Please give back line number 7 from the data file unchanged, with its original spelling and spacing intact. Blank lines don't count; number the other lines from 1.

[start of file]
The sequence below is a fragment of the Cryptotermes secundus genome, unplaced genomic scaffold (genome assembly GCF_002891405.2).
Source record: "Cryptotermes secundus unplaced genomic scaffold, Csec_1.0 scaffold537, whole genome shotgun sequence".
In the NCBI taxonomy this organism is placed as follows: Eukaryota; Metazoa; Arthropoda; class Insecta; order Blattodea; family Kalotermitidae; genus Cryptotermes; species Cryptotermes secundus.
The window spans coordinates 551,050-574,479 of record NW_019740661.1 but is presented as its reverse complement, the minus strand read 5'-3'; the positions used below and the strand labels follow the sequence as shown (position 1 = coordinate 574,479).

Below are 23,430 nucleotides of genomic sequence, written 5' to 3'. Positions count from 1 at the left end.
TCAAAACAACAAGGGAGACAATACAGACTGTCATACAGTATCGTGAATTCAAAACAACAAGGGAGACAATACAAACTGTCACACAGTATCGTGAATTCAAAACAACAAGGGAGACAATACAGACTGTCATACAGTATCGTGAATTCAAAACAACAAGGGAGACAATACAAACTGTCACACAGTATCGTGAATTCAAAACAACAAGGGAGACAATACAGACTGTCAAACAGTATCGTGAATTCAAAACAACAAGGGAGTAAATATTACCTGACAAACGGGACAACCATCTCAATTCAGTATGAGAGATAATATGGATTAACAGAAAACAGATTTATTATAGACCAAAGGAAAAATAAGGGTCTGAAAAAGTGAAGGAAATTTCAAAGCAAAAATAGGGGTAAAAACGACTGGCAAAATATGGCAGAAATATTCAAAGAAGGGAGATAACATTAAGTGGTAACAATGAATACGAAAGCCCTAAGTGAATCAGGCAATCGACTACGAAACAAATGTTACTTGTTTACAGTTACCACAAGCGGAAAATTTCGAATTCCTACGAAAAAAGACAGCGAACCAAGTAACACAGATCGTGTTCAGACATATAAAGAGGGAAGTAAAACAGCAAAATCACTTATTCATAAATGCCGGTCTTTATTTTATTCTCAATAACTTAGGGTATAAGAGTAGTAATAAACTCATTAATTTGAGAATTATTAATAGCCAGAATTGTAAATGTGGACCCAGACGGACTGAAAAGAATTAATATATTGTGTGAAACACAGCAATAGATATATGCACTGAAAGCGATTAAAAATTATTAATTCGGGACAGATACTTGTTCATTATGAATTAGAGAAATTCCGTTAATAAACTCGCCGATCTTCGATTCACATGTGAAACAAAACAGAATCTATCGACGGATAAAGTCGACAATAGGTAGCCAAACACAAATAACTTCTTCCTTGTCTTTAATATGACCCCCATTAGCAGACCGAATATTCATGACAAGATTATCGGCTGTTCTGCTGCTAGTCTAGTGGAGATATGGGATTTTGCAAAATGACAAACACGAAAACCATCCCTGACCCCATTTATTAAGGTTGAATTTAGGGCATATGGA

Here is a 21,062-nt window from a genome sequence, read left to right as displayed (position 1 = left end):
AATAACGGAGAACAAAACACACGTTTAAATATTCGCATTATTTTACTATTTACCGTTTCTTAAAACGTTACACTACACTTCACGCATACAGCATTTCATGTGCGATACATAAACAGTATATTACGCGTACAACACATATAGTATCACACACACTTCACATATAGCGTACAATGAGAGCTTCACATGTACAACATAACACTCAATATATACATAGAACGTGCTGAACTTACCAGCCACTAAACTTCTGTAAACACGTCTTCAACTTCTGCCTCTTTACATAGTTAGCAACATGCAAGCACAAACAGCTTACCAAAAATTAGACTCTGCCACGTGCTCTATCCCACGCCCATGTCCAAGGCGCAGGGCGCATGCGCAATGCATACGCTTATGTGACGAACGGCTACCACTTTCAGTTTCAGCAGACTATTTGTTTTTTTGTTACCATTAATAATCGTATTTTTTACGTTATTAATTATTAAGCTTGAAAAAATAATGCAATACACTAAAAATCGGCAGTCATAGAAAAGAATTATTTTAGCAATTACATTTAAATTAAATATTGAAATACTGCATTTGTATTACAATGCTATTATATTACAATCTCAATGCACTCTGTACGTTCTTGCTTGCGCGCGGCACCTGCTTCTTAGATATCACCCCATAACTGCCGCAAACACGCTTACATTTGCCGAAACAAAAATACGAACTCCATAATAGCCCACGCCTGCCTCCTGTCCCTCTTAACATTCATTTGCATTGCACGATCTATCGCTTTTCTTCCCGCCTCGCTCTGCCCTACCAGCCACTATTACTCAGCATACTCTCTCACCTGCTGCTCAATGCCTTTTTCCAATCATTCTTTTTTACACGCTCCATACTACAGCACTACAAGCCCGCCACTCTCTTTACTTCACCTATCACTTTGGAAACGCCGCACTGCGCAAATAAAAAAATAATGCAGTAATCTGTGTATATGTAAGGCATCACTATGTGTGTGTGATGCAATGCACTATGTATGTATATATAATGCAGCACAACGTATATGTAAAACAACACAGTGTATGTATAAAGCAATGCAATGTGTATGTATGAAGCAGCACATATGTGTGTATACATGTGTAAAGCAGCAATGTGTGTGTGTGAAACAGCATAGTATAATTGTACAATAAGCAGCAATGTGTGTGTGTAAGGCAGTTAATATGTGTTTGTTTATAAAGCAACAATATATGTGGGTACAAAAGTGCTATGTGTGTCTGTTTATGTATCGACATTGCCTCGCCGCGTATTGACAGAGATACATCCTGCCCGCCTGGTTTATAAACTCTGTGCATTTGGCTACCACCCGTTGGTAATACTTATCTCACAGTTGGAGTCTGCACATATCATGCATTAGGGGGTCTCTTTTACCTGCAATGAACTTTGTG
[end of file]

Here is a 21,062-nt window from a genome sequence, read left to right as displayed (position 1 = left end):